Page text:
|Microsoft DirectShow 9.0|
Plug-in distributors (PIDs) are a way to extend the functionality of the filter graph manager. A plug-in distributor is a COM object that the filter graph manager aggregates at run time. Applications obtain access to the PID through the filter graph manager.
When the filter graph manager is queried for an interface that it does not support, it searches the registry for a key with the following form:
IID is a string containing the interface identifier. If the registry entry exists, the value of the entry defines the class identifier (CLSID) of a PID that supports the interface. The filter graph manager aggregates the PID and returns an interface pointer, thereby acting as the outer IUnknown for the PID. When the application calls methods on the interface, it is actually calling them on the PID. However, the existence of the PID is transparent to the application.
The term distributor stems from the fact that a PID can query its outer IUnknown pointer for interfaces on the filter graph manager. By calling the IFilterGraph::EnumFilters method, the PID can enumerate the filters in the graph and distribute method calls to those filters. In this way, a PID can serve as a single control point for the application to call methods on filters.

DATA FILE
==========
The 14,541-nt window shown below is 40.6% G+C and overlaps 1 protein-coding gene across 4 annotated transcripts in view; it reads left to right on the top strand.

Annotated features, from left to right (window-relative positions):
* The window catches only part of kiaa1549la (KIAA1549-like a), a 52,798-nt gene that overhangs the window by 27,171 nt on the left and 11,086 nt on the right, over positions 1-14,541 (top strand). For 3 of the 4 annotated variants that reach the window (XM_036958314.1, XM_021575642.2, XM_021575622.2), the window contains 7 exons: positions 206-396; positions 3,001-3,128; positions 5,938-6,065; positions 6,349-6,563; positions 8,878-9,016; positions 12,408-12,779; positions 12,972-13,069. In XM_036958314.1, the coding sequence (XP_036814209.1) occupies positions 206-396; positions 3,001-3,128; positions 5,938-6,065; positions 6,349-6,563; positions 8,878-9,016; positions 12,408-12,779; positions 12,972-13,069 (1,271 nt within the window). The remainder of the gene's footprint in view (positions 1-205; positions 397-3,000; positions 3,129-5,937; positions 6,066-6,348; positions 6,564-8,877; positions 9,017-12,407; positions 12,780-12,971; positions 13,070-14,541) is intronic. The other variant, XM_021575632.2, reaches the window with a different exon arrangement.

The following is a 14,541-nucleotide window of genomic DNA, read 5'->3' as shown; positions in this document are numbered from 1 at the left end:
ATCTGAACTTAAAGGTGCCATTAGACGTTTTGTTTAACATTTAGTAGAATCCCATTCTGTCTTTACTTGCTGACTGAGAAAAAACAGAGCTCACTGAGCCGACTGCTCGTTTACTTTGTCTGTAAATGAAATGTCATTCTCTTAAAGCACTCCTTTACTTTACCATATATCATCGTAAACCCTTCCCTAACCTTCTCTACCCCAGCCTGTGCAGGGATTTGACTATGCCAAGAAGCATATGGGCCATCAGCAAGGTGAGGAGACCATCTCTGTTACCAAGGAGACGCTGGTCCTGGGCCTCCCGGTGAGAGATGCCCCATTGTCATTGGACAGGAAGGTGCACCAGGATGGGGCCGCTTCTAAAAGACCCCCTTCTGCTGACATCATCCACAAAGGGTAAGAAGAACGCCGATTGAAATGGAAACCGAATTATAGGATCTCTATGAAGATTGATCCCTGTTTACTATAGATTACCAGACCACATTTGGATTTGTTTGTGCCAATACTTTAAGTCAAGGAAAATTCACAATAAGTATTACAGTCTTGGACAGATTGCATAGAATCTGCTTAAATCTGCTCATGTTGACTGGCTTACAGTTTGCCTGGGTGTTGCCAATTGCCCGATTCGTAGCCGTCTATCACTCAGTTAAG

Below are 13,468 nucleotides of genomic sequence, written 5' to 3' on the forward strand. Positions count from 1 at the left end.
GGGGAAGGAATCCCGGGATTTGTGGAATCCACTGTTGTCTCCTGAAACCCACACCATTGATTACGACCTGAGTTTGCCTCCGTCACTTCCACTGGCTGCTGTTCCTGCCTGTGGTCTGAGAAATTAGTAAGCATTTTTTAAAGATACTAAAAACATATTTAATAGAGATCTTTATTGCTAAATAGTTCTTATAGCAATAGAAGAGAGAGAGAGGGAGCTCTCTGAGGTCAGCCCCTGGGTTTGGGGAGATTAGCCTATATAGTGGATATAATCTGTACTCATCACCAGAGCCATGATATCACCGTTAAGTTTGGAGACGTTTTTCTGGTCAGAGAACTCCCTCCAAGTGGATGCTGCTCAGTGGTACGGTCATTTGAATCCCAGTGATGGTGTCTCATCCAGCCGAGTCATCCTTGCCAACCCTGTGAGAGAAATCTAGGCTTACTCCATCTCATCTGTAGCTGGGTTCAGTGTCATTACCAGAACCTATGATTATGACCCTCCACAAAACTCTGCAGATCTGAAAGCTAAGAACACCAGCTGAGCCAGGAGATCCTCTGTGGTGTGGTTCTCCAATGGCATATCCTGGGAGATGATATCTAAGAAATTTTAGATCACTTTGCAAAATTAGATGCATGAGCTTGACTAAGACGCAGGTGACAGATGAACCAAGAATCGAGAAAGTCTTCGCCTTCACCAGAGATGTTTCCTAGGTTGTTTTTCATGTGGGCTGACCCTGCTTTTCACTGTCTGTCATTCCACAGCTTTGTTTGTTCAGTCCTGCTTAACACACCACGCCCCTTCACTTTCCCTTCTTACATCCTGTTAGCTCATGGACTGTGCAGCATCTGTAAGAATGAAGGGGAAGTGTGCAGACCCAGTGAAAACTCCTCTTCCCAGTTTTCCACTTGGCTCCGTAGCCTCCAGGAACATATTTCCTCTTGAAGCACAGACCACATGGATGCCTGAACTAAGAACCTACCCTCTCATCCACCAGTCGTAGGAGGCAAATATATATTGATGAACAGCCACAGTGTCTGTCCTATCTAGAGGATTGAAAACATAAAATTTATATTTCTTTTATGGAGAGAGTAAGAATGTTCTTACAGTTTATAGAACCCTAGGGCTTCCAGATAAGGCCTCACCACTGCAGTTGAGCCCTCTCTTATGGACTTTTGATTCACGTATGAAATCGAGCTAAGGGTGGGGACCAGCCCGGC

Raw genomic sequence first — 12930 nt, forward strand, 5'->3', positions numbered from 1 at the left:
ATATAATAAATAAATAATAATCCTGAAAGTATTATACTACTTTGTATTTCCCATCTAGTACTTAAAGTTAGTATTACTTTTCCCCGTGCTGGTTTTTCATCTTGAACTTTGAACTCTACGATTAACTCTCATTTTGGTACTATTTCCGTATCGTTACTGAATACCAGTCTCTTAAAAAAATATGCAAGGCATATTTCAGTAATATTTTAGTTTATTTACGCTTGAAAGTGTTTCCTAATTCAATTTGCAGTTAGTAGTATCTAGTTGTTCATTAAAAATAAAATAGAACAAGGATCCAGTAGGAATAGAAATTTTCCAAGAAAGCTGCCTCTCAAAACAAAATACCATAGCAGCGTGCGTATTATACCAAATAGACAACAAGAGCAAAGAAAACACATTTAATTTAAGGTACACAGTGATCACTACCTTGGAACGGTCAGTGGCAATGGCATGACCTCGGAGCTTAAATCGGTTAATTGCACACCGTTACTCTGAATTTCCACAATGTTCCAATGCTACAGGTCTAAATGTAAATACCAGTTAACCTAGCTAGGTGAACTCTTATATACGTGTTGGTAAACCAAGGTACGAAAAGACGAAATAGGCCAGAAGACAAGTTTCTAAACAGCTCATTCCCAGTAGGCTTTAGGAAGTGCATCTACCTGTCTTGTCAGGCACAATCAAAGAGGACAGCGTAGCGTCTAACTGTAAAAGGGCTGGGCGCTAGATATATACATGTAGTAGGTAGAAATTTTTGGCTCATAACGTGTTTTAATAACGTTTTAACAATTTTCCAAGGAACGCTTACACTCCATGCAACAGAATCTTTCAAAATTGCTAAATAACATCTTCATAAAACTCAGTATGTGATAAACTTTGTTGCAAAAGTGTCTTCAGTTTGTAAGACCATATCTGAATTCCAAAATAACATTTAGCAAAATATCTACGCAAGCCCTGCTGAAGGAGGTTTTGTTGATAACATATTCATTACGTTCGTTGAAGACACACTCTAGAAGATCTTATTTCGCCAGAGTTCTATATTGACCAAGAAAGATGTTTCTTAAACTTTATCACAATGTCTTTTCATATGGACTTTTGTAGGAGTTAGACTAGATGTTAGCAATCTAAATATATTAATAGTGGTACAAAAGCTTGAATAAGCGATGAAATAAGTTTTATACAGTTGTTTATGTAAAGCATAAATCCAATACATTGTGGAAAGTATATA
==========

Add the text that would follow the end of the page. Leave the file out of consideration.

When the filter graph manager aggregates a PID, it queries the PID for the IDistributorNotify interface. If the PID supports this interface, the filter graph manager uses it to notify the PID about changes in the graph:
- When the filter graph switches between run, paused, and stopped states, it calls IDistributorNotify::Run, IDistributorNotify::Pause, or IDistributorNotify::Stop.
- When a reference clock is set, the filter graph manager calls IDistributorNotify::SetSyncSource.
- When filters are added or removed, or pin connections are changed, the filter graph manager calls IDistributorNotify::NotifyGraphChange.
To implement a custom PID, create a COM object that supports aggregation. It must support an interface that the filter graph manager does not already support. Optionally, it can support the IDistributorNotify interface.
If the PID obtains any interface pointers from the filter graph manager, it should release them immediately. Otherwise, it might create a circular reference count, which could prevent the filter graph manager from being destroyed. Holding a reference count on the filter graph manager is unnecessary in any case, because the filter graph manager controls the PID's lifetime.
Because a PID is designed specifically for aggregation by the filter graph manager, you might want to enforce this in the PID's constructor method. Check whether the outer IUnknown pointer is NULL, and if so, return the error code VFW_E_NEED_OWNER. (See Error and Success Codes.) Also, to prevent other objects from aggregating the PID, you can query the outer IUnknown pointer for the IGraphBuilder interface. Return an error code if the object does not expose IGraphBuilder.